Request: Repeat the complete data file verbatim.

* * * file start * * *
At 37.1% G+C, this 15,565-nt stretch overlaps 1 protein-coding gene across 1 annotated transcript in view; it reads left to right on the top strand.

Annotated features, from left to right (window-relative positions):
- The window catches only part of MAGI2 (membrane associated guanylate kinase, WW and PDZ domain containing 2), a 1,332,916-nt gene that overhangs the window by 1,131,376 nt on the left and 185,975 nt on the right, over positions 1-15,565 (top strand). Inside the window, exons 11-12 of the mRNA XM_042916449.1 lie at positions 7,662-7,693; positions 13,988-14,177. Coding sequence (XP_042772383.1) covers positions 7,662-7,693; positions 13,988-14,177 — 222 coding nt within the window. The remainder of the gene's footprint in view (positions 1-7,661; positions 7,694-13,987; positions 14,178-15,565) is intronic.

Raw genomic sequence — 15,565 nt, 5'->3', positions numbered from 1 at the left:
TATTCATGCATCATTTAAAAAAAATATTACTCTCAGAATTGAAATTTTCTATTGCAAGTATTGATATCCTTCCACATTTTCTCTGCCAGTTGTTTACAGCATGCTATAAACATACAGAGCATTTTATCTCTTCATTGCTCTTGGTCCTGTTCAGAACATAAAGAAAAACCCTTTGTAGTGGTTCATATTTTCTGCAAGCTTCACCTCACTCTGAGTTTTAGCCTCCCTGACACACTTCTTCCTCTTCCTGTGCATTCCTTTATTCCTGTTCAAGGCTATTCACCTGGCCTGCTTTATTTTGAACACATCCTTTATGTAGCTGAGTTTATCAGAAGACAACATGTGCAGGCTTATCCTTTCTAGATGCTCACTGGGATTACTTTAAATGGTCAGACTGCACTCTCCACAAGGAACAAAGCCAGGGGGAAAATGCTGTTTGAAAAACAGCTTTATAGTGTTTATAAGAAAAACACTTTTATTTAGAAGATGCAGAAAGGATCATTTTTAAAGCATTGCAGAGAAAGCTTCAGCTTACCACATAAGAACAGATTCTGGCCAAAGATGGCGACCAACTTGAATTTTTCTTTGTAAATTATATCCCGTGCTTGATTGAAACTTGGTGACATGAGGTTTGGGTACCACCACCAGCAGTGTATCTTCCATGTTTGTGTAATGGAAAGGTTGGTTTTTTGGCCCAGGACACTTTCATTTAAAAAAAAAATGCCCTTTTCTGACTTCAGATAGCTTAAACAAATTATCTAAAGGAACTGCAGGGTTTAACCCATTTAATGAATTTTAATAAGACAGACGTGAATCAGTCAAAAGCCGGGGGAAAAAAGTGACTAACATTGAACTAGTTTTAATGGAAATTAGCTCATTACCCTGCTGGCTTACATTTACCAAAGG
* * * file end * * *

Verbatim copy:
At 37.1% G+C, this 15,565-nt stretch overlaps 1 protein-coding gene across 1 annotated transcript in view; it reads left to right on the top strand.

Annotated features, from left to right (window-relative positions):
- The window catches only part of MAGI2 (membrane associated guanylate kinase, WW and PDZ domain containing 2), a 1,332,916-nt gene that overhangs the window by 1,131,376 nt on the left and 185,975 nt on the right, over positions 1-15,565 (top strand). Inside the window, exons 11-12 of the mRNA XM_042916449.1 lie at positions 7,662-7,693; positions 13,988-14,177. Coding sequence (XP_042772383.1) covers positions 7,662-7,693; positions 13,988-14,177 — 222 coding nt within the window. The remainder of the gene's footprint in view (positions 1-7,661; positions 7,694-13,987; positions 14,178-15,565) is intronic.

Raw genomic sequence — 15,565 nt, 5'->3', positions numbered from 1 at the left:
TATTCATGCATCATTTAAAAAAAATATTACTCTCAGAATTGAAATTTTCTATTGCAAGTATTGATATCCTTCCACATTTTCTCTGCCAGTTGTTTACAGCATGCTATAAACATACAGAGCATTTTATCTCTTCATTGCTCTTGGTCCTGTTCAGAACATAAAGAAAAACCCTTTGTAGTGGTTCATATTTTCTGCAAGCTTCACCTCACTCTGAGTTTTAGCCTCCCTGACACACTTCTTCCTCTTCCTGTGCATTCCTTTATTCCTGTTCAAGGCTATTCACCTGGCCTGCTTTATTTTGAACACATCCTTTATGTAGCTGAGTTTATCAGAAGACAACATGTGCAGGCTTATCCTTTCTAGATGCTCACTGGGATTACTTTAAATGGTCAGACTGCACTCTCCACAAGGAACAAAGCCAGGGGGAAAATGCTGTTTGAAAAACAGCTTTATAGTGTTTATAAGAAAAACACTTTTATTTAGAAGATGCAGAAAGGATCATTTTTAAAGCATTGCAGAGAAAGCTTCAGCTTACCACATAAGAACAGATTCTGGCCAAAGATGGCGACCAACTTGAATTTTTCTTTGTAAATTATATCCCGTGCTTGATTGAAACTTGGTGACATGAGGTTTGGGTACCACCACCAGCAGTGTATCTTCCATGTTTGTGTAATGGAAAGGTTGGTTTTTTGGCCCAGGACACTTTCATTTAAAAAAAAAATGCCCTTTTCTGACTTCAGATAGCTTAAACAAATTATCTAAAGGAACTGCAGGGTTTAACCCATTTAATGAATTTTAATAAGACAGACGTGAATCAGTCAAAAGCCGGGGGAAAAAAGTGACTAACATTGAACTAGTTTTAATGGAAATTAGCTCATTACCCTGCTGGCTTACATTTACCAAAGG